In my classes last week, I discussed the importance of accepting constructive criticism.  I showed all three classes a segment of a video which we have in our collection, The Worst of American Idol:  Seasons 1 through 4.   In this video are various scenes of the very worst singers and performers that showed up for the tryouts that the American Idol judges conducted in various cities around the United States.  Many of these people, rather than using their natural singing voice, are obviously trying to mimic some style of singing they have heard but have either misheard or have misinterpreted what they heard.  In any case, the end result is hilarious most times but sometimes sadly pathetic.  What stands out in most of the bad performer’s situations, however, is not so much their bad singing, but rather their self delusion from their misplaced over-confidence or their claims that many (always a vague number) people (usually family and friends) have told them that they were very talented.

All of these performances end with very brutal reviews from the American Idol judges, even Paula Abdul, who is normally such a sweetheart with flawed performers as she tries to see something good in everyone.  Inevitably, upon receiving these harsh reviews, the delusional bad performers respond with defensive comments, with shock, or with argumentative and personal attacks against the judges.  After showing the videos to my students, I discussed the importance of being humble enough to accept constructive criticism, especially from someone who is experienced and knows what they are talking about.  This was my way of softening the blow from the markings and comments that will be on their first paper.  I am trying to head off any situations where a student’s pride might get in the way, keeping him or her from really seeing, accepting, and responding to the comments and error markings from my grading. 

While I do not expect any argumentative or indignant responses from my students when they see their graded papers, it never hurts to broach the subject early.  The reason I do so is because I did have an occasional student in the past at West Point who was a victim of self-delusion or group-insanity (when people who should have known better had told the person he or she was much better than the evidence would suggest).  I have even been confronted by a parent of a student at an English Department open house, something all academic departments would have every fall at West Point during the parent visitation weekend.  The parent visitation weekend was, for most parents, their first opportunity to see their sons and daughters since dropping them off for “beast barracks” (cadet basic training) during the summer.  This weekend also afforded parents the opportunity to meet the instructors and professors that were teaching their children.  Most of the visits by parents, with the young cadet leading the way, would be pleasant, jovial, and encouraging encounters.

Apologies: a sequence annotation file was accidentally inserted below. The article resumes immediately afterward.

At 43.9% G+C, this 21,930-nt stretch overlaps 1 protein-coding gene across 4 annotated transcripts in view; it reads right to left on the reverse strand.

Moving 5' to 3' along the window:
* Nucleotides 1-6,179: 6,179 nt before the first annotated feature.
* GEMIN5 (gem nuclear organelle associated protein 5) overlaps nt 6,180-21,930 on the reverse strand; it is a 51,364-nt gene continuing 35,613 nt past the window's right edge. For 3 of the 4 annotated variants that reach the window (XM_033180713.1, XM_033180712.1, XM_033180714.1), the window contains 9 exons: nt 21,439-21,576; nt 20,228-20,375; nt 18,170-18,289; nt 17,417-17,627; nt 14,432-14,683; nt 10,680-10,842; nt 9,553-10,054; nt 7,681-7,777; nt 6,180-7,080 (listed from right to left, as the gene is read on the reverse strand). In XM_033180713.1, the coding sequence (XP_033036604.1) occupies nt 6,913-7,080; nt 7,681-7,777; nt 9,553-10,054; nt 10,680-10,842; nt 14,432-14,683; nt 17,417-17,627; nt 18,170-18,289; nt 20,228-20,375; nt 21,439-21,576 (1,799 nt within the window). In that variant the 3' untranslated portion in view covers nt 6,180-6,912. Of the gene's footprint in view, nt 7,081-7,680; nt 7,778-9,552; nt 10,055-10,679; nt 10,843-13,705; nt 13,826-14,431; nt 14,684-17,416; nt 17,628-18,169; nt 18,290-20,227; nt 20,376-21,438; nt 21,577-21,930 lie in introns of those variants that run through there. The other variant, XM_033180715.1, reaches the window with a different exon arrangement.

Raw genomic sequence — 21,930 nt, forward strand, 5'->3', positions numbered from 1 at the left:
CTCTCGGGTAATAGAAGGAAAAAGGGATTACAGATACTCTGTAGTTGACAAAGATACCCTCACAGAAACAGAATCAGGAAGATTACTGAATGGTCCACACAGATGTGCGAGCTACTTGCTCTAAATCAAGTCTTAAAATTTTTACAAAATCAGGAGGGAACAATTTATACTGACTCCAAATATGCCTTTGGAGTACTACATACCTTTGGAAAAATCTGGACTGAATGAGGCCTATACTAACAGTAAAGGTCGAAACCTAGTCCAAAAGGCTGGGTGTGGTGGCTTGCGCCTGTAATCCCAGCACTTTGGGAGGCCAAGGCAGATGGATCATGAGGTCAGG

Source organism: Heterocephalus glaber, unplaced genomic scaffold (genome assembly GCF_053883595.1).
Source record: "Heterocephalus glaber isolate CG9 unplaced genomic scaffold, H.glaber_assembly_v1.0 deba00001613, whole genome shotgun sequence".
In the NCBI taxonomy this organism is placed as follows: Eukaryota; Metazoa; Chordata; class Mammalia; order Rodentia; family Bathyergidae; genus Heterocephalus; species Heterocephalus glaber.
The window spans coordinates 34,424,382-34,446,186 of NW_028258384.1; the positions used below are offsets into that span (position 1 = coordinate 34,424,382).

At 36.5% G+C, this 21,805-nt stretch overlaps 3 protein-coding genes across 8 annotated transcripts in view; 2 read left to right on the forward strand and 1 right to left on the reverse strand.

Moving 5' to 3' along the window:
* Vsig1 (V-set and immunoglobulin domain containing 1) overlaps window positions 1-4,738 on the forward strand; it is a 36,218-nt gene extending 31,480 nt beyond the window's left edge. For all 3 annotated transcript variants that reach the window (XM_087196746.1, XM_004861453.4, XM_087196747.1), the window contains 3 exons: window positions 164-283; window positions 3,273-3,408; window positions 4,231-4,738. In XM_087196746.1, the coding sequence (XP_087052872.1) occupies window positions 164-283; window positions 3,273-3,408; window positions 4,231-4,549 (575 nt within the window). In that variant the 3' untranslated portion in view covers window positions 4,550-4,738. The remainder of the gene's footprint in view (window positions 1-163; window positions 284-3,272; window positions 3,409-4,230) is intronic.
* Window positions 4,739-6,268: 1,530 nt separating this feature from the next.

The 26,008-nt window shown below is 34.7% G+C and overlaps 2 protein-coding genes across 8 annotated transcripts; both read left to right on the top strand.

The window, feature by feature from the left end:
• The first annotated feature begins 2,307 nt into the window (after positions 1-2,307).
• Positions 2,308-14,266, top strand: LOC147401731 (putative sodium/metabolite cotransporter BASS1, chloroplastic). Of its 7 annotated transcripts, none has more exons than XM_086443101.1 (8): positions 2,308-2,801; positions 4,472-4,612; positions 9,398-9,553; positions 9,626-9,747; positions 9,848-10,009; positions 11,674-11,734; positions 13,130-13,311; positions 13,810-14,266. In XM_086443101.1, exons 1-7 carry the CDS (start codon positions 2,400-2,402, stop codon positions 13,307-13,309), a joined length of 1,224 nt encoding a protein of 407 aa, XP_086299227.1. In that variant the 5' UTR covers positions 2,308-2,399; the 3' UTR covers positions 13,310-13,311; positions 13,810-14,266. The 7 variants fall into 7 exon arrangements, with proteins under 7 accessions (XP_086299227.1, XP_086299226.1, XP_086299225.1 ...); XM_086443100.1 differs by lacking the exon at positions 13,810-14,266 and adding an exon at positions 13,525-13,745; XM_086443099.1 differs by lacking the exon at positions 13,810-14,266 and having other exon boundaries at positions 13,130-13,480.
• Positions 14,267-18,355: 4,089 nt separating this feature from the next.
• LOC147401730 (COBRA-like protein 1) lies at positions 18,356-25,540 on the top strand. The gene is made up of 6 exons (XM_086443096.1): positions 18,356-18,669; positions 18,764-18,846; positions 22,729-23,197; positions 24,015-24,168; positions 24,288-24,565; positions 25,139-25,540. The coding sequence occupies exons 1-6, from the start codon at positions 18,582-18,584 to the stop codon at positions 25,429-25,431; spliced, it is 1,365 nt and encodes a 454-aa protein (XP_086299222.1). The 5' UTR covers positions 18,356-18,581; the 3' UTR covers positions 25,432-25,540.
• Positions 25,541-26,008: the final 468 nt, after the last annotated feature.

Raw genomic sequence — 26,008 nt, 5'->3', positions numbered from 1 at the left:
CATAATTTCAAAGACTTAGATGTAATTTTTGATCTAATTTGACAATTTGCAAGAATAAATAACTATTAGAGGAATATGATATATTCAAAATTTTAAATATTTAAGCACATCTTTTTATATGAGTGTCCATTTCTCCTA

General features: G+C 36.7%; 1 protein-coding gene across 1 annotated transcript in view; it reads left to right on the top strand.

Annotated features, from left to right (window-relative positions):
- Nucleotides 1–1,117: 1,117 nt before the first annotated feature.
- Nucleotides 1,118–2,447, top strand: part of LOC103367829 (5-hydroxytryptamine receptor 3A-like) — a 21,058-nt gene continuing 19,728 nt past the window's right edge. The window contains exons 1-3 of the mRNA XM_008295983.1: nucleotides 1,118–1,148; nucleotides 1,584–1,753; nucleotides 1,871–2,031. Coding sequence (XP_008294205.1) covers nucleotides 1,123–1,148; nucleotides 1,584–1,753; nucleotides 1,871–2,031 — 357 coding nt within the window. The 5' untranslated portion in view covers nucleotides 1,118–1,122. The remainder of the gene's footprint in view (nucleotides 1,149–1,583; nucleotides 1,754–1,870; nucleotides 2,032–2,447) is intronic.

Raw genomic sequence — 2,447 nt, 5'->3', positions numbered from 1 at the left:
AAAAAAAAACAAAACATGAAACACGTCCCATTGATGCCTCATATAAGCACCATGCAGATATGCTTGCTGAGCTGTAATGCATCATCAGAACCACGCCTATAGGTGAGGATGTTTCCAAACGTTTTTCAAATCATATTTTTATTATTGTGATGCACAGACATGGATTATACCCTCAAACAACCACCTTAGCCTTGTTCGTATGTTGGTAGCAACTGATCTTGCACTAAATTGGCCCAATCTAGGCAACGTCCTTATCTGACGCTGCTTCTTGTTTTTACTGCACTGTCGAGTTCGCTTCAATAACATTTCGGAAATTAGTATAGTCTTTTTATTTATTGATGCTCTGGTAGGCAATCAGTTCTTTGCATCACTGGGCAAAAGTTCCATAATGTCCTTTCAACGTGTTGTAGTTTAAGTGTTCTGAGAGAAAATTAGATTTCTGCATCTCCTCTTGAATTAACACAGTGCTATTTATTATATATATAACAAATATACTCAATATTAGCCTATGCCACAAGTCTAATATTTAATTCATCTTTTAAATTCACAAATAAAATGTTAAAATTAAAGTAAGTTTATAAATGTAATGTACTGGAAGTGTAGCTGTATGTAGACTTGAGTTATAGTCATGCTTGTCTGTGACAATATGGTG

More on this tomorrow.  I pray that you will walk today and every day in joyful fellowship with our Infinitely Loving God.

 


Comments

07/27/2016 12:39am

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07/30/2016 3:04pm

Blindness is not to be a proneness for everyone. Because this is to much big los our personality. If the human being has no eyes. He will become to the blindness categorize.

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    I'm a retired soldier, having spent 23 years of my life serving our country, actually 30 years when you count the reserve and National Guard time as well.  I believe in servant leaders, following the example of our Lord, and I believe in giving back to the troops once one has attained a certain status or level of success in life.  But I also believe in fighting back against corruption and incompetence wherever you find it if it hurts people.  Our national values were worth dying for.  They are also worth living for.  A man or woman can actually live a life by these principles of humility, service, love, duty, and honor, and have a significant impact on the world around them...if you have the dedication to see it through. 

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